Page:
Red played one of his best halves ever. He led Herb Covington and the other backs on nearly every play, just taking out the men directly involved, not running around trying to block everybody.

When he ran the ball, there was no stopping him. On defense, it seemed he made every tackle.

The students didn't sing the song again. Red made believers out of them, and he made believers out of the Kentucky team before the afternoon was over.

Kentucky's 3-0 lead held up through the first 6 minutes of the 3rd quarter, and then the Colonels simply wore down the Wildcats with a relentless attack. Hump, Covey and Red alternated line plunges, moving the ball behind their hard charging line.

Hope Hudgins was back in action after missing the Louisville game due to his broken nose suffered in the Harvard game and contributed several significant gainers.

Herb Covington leading Hope Hudgins against Kentucky in Lexington

Ed Kubale, Bill Shadoan, Ben Cregor, Minos Gordy and Frank Rubarth took absolute control of the line, assisted by Terry Snowday and Hennie Lemon at the ends. Kentucky fought valiantly, but the Wildcats were helpless. At the 'Cats' 31, Covey fired  a perfect pass to Lemon who was tripped up one the 1 yard line.

Red took it over on the next play. Lemon's kick made it 7-3, Centre.

Kentucky couldn't move the ball on their next possession and the Colonels were off again. Lemon got 25 on an end-around. Line plunge after line plunge forced the Wildcats back on play after play, and again, Red broke through for a short gainer and scored.

Hennie Lemon made it 14-3. The Kentucky partisans were noticeably more subdued as it was apparent that their team was being not outfought, but overwhelmed.

Another long drive in the 4th quarter ended with Hump carrying it in, and after Lemon's 3rd perfect kickit was Centre 21-3.

"This is the year!" changed to, "Maybe next year."

After Centre kicked off, the Wildcats again hit an impregnable defense, the Colonels simply racking up every Kentucky attempt with vicious gang tackling. Following another punt, Covey hit Hope Hudgins and the little back hauled in the 20 yarder and stepped across the line. Covey missed, and the score was 27-3.

Covey's passes and runs were major 

Centre was driving and was on the Wildcats' 4 when the final whistle blew.

Red Roberts had dominated during the final 30 minutes, his 225 pounds unmovable on defense. He was either running over Kentucky players when he carried the ball, or brushing them aside or flattening them when running interference for his teammates.

Toward the end of the game, the Centre fans picked up on the Kentucky student's song that had so riled up the big redhead.

Old Red Roberts IS what he used to be,

IS what he used to be-

IS what he used to be.

Old Red Roberts IS what he used to be,

He'll be for many games more.

There was a cheerleader named Yeager who wrote out the words and asked us to pass them around, and after a lot of us had read the lyrics, he signaled and we started singing.

I can hear it to this day.

He'll be for many games more,

He'll be for many games more.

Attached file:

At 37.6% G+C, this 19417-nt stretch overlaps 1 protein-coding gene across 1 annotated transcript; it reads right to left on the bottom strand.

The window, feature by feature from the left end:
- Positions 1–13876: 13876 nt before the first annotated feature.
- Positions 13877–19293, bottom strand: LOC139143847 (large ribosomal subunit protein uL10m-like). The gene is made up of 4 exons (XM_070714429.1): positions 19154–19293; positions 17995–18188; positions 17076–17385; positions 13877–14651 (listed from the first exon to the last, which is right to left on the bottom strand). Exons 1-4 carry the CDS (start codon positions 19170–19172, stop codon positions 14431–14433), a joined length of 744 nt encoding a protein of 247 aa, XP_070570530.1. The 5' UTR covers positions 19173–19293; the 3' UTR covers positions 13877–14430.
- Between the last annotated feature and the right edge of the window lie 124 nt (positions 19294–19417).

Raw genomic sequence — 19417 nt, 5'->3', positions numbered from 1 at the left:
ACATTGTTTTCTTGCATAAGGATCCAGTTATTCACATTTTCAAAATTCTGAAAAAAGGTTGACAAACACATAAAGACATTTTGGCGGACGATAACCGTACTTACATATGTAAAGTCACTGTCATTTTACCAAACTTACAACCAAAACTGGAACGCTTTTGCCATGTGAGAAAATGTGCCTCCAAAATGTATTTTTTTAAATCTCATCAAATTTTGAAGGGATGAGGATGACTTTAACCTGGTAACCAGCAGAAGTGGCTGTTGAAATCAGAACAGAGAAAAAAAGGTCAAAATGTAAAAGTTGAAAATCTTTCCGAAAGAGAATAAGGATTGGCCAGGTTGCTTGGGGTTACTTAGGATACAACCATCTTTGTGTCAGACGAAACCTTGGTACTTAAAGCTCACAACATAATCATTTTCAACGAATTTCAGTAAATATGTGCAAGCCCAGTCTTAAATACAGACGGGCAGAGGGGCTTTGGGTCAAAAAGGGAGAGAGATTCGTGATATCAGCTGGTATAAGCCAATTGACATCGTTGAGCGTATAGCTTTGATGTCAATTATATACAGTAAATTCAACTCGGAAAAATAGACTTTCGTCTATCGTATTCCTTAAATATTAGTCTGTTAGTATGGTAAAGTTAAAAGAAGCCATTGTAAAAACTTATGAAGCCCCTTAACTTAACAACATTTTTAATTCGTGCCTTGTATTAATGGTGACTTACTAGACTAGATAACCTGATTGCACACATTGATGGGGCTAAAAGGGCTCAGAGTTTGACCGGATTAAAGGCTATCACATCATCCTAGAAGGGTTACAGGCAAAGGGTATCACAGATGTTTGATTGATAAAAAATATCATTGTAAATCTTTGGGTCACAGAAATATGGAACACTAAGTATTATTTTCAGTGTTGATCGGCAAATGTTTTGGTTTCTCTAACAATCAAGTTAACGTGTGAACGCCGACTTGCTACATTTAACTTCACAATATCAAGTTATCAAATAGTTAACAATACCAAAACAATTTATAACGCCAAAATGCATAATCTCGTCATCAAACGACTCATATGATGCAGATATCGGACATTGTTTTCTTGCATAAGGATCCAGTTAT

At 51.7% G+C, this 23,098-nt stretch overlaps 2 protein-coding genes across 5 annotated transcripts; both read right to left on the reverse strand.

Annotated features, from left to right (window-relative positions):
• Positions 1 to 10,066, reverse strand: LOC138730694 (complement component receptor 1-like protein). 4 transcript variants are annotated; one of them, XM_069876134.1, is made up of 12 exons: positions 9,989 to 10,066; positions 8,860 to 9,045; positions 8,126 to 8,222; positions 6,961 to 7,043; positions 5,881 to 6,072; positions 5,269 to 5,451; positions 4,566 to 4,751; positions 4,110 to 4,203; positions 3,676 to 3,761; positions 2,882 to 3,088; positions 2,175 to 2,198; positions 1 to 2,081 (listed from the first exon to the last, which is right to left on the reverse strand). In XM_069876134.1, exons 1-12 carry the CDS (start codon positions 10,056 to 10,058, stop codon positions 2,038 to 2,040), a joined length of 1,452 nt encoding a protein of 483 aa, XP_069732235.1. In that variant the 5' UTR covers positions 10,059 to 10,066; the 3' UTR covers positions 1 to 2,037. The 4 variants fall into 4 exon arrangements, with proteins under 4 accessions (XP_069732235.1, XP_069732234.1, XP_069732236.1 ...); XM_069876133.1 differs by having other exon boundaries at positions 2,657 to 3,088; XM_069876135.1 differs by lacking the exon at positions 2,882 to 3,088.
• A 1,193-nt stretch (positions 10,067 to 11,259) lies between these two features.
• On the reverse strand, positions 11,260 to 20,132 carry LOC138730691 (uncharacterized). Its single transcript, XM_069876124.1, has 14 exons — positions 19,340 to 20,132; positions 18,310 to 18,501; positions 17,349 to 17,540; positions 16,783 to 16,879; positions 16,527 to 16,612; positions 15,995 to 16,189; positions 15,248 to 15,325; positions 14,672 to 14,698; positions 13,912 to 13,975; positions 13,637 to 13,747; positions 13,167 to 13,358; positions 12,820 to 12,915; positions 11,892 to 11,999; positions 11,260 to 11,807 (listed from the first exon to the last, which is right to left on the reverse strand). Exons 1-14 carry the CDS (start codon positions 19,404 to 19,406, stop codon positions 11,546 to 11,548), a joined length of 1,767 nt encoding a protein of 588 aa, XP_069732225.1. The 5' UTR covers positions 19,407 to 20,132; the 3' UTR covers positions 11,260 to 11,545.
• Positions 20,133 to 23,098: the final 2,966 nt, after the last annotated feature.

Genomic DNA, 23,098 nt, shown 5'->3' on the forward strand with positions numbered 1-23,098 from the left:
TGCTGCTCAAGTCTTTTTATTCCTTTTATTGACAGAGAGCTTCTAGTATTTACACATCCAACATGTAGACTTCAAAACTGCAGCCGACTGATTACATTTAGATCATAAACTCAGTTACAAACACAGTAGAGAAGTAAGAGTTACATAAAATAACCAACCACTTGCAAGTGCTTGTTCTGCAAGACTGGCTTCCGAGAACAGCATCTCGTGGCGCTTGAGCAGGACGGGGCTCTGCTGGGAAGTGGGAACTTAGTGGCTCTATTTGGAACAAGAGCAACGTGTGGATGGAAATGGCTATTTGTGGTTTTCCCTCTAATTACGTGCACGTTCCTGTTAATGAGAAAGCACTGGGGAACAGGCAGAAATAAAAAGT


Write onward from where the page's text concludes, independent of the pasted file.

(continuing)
Old Red Roberts IS what he used to be, 

He'll be for many games more.

I couldn't sing then and can't now, but I was chiming right in there with everybody else.

Red later said he could hear us singing, and it made him feel awfully good.

The statistics painted the picture about how totally the Colonels controlled the 2nd half. At Harvard, Centre had won the stats and lost the game. There was no such dichotomy in Lexington, Kentucky on November 4, 1922.

Centre had 21 first downs during the 2nd half to Kentucky's 3, making the margin for the Colonels 23-8 for the game.

The Colonels completed 5 of 16 passes for 104 yards. The Wildcats connected on 2 of 8 for 11 yards.

On the ground, Centre rushed for 258 yards, the Wildcats, 139, and the total yardage found the boys from Danville up 362 to 150.

It was a measure about how Centre had outpaced their great rival, Kentucky, during the post-World War I years, that Wildcat fans left Stoll Field feeling that their team had made great progress. They were correct in a way. 27-3 was better than 56-0. It was better than 49-0 or 55-0. Kentucky wasn't there yet, but the 'Cats were closing the margin, albeit slowly.

It was indicative about how much the Colonels had so thoroughly outclassed Kentucky during the last 4 years that the headline about the game in the Lexington "Leader" the next morning felt it was significant to point out that the Wildcats had scored!

Equally telling was that Kentucky was so gratified that the Wildcats had even put some points on the scoreboard after having been blanked totally since 1917 that there was a photo published later in the 1923 yearbook, the "Kentuckian," showing the scoreboard after the kicked field goal which had resulted in the 3-0 lead at the half. 

Photo featured in the story about the game in the "Kentuckian," the 1923 yearbook of Kentucky

                                   Stats for the game 1922 Centre-Kentucky game later placed on front of the program for the game 

A couple of days after the Centre-Kentucky game, the Danville "Messenger" carried a "correction" in the November 7 edition. It seemed that the Danville Women's Club had held a pageant and Mrs. Henry Meier was mistakenly reported to have played "The Spirit of Ignorance," when actually she had filled the role of "The Spirit of Christian Education."

It wasn't divulged exactly how such a grievous error could have been made, especially when the paper had originally reported that Mrs. Meier "played her part well, and deserved special mention."

Apparently, Mrs. Meier was not amused.